O’Donnell testified that one of the passengers left the car and entered the motel. When he returned the other men also left the car. One remained near the car and pointed a gun at the witness. Another entered the motel office through the front door. Raymond Marshall and Bernard Marshall held the motel manager at gunpoint and then disappeared from view. After about five minutes, they returned carrying a large brown paper bag and jumped into the car. O’Donnell was instructed by Raymond Marshall to drive away from the motel. He entered the expressway and accelerated to about 120 miles per hour. He drove rapidly northward for some time and noticed that he was being followed by a police car with a red light on its top. After leaving the expressway and reentering and leaving again, he heard gunshots and stopped the automobile. He lay on the floor where he remained until approached by a policeman holding a gun. He told the policeman, “Don’t shoot, I didn’t do anything. I was forced.” He was then arrested. He was charged along with Bernard and Raymond Marshall but the State later elected not to prosecute him. At trial, he identified the car he had been driving from a photograph previously identified by the victim as depicting the vehicle used by the robbers.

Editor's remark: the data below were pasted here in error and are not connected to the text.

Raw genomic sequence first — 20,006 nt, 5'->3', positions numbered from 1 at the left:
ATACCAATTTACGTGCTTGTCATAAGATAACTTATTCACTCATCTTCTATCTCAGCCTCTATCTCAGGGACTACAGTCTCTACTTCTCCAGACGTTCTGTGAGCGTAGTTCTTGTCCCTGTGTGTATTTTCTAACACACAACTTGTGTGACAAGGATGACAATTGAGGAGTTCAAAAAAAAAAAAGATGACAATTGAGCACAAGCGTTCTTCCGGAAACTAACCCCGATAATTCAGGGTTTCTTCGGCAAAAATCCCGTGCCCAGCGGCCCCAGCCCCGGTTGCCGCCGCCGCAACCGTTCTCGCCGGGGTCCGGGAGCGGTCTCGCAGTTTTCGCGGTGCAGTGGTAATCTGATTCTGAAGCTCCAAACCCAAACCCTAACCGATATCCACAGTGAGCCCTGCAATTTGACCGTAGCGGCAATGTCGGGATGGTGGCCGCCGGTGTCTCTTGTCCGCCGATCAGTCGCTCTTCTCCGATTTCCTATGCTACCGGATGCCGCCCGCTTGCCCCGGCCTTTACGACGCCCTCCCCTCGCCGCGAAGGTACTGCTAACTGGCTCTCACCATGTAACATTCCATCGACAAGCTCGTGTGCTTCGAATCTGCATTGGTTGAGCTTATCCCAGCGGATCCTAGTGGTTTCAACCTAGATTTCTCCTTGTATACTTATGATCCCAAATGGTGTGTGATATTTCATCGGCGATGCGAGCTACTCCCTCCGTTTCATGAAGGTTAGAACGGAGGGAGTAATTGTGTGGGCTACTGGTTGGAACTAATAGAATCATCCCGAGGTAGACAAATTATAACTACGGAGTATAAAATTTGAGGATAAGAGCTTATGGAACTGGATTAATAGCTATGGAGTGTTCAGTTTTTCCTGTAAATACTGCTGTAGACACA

In this court, Bernard and Raymond Marshall contend that the trial court committed reversible error by denying their pretrial motions to suppress their identifications made by Dennis Zurawski and that they were denied their constitutional right to a preliminary hearing. The State responds that these defendants waived these points by failing to include them in their written post-trial motion; the trial court properly denied Bernard Marshall’s oral motion to suppress his in-court identification; the trial court properly denied defendants an opportunity to cross-examine the codefendant William O’Donnell at the preliminary hearing; the trial *619court properly denied Raymond Marshall’s motion to suppress his identification at the preliminary hearing where the State stipulated that it would not introduce evidence of this identification at trial; and that the trial court afforded defendants a fair trial.